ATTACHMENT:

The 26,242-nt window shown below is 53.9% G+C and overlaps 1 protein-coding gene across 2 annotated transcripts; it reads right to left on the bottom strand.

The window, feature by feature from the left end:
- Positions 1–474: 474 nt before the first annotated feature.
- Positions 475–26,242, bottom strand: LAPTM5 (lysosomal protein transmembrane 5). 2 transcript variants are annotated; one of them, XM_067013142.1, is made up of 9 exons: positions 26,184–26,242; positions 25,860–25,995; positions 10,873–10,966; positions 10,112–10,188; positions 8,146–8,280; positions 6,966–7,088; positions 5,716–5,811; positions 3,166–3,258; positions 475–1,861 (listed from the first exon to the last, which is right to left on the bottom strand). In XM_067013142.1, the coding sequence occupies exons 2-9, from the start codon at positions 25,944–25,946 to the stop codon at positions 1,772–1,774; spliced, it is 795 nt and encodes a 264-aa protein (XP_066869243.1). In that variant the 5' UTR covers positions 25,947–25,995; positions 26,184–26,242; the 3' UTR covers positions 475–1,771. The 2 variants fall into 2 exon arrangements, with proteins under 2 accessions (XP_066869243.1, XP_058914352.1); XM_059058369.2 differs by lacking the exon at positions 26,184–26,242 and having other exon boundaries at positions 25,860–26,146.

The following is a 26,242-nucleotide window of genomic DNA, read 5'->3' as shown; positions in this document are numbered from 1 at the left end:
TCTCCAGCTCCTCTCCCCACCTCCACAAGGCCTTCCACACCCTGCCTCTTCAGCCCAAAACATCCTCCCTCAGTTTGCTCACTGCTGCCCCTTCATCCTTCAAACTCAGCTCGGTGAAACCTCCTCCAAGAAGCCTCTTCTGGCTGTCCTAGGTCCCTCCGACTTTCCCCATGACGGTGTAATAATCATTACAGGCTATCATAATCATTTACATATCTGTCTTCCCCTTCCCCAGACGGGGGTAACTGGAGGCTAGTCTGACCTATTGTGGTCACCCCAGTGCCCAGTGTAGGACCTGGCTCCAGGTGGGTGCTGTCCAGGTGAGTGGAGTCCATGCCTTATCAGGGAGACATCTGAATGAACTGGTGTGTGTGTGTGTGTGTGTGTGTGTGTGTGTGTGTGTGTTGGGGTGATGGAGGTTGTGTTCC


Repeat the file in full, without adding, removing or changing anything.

The 26,242-nt window shown below is 53.9% G+C and overlaps 1 protein-coding gene across 2 annotated transcripts; it reads right to left on the bottom strand.

The window, feature by feature from the left end:
- Positions 1–474: 474 nt before the first annotated feature.
- Positions 475–26,242, bottom strand: LAPTM5 (lysosomal protein transmembrane 5). 2 transcript variants are annotated; one of them, XM_067013142.1, is made up of 9 exons: positions 26,184–26,242; positions 25,860–25,995; positions 10,873–10,966; positions 10,112–10,188; positions 8,146–8,280; positions 6,966–7,088; positions 5,716–5,811; positions 3,166–3,258; positions 475–1,861 (listed from the first exon to the last, which is right to left on the bottom strand). In XM_067013142.1, the coding sequence occupies exons 2-9, from the start codon at positions 25,944–25,946 to the stop codon at positions 1,772–1,774; spliced, it is 795 nt and encodes a 264-aa protein (XP_066869243.1). In that variant the 5' UTR covers positions 25,947–25,995; positions 26,184–26,242; the 3' UTR covers positions 475–1,771. The 2 variants fall into 2 exon arrangements, with proteins under 2 accessions (XP_066869243.1, XP_058914352.1); XM_059058369.2 differs by lacking the exon at positions 26,184–26,242 and having other exon boundaries at positions 25,860–26,146.

The following is a 26,242-nucleotide window of genomic DNA, read 5'->3' as shown; positions in this document are numbered from 1 at the left end:
TCTCCAGCTCCTCTCCCCACCTCCACAAGGCCTTCCACACCCTGCCTCTTCAGCCCAAAACATCCTCCCTCAGTTTGCTCACTGCTGCCCCTTCATCCTTCAAACTCAGCTCGGTGAAACCTCCTCCAAGAAGCCTCTTCTGGCTGTCCTAGGTCCCTCCGACTTTCCCCATGACGGTGTAATAATCATTACAGGCTATCATAATCATTTACATATCTGTCTTCCCCTTCCCCAGACGGGGGTAACTGGAGGCTAGTCTGACCTATTGTGGTCACCCCAGTGCCCAGTGTAGGACCTGGCTCCAGGTGGGTGCTGTCCAGGTGAGTGGAGTCCATGCCTTATCAGGGAGACATCTGAATGAACTGGTGTGTGTGTGTGTGTGTGTGTGTGTGTGTGTGTGTGTGTTGGGGTGATGGAGGTTGTGTTCC